University of Arizona junior Casanndra Romero hopes to work with children as a speech pathologist one day.
But these days, Romero finds herself spending more time working in the UA bookstore than she does in the classroom.
The 20-year-old full-time student says the $8-an-hour job helps her cover the cost of tuition. It also helps, she says, that she gets a discount on her books.
"It's stressful," she says, "but if I wasn't working I'd likely have to take out more in student loans, and I don't want to do that."
About 56 percent of students work to pay for college, says an Arizona Students' Association survey of 4,200 students.
Among working students, 40 percent work more than 20 hours a week, the survey shows.
Romero acknowledges that her job takes away time she could use to study.
"It's really tough," she said. "I have learned to prioritize everything - like I have to get my homework done right away because I may not have time later."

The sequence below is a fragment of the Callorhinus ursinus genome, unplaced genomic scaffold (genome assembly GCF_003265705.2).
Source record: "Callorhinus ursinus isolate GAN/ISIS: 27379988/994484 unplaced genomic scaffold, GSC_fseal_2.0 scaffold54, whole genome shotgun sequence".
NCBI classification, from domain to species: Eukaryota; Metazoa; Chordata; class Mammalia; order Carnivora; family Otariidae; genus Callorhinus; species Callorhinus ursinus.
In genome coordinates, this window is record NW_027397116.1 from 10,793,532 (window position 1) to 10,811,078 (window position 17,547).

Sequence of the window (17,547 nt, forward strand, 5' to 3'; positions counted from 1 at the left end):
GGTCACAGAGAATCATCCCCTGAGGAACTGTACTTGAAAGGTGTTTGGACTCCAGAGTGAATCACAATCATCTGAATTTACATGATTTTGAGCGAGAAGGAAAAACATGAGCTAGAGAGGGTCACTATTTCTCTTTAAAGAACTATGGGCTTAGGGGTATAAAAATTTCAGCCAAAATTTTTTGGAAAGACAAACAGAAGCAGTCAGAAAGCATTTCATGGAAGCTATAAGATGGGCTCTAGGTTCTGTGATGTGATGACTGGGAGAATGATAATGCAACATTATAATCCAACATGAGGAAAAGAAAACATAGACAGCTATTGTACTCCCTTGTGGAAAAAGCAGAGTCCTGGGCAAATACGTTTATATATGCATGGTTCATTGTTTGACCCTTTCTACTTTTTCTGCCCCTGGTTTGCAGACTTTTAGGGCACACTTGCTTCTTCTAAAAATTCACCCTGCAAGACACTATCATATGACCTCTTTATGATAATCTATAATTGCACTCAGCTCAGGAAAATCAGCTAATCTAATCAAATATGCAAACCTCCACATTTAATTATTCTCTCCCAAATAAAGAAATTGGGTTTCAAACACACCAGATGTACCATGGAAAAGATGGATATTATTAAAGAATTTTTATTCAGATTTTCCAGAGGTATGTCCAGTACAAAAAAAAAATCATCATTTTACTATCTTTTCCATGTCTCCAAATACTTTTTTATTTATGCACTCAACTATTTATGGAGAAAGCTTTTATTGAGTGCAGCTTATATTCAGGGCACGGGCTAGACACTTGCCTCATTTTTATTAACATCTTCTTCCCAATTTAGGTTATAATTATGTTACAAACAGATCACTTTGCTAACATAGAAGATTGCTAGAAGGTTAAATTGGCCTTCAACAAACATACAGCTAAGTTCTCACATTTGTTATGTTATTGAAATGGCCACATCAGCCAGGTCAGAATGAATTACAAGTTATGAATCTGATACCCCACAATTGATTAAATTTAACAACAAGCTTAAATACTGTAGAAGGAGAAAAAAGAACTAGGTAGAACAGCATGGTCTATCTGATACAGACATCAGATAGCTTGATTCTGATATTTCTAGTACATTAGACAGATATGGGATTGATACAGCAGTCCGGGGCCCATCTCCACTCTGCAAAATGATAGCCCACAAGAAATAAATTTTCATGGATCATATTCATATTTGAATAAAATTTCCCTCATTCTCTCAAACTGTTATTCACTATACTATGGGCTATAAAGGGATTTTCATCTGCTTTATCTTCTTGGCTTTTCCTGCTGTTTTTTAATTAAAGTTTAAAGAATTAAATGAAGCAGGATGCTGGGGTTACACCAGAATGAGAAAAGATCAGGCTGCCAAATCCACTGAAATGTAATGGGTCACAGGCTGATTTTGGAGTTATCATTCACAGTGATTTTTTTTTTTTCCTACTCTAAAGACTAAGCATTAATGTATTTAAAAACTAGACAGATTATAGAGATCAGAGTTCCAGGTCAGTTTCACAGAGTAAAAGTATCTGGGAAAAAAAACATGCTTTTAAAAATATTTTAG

She thinks about what life might be like if she didn't have to work - saying she'd have more time to focus on her schoolwork and even some free time for herself.
And as tuition increased, so did her hours - to 30. When Romero started working at the bookstore her freshman year, she was scheduled for 20 hours a week.
Though she's considered seeking out a higher-paying job, Romero has been reluctant to do so because of the flexibility of working on campus.
Even before any tuition increase that may be coming, it's getting harder for students to work their way through college at the UA. Five years ago, a student needed to work full time at a minimum-wage job for 22 weeks to pay the tuition bill. This school year they have to work for 30 weeks to pay the bill.
"It's stressful, but if I wasn't working I'd likely have to take out more in student loans, and I don't want to do that."
Casanndra Romero, University of Arizona junior
Contact reporter Alexis Huicochea at email@example.com or 573-4175.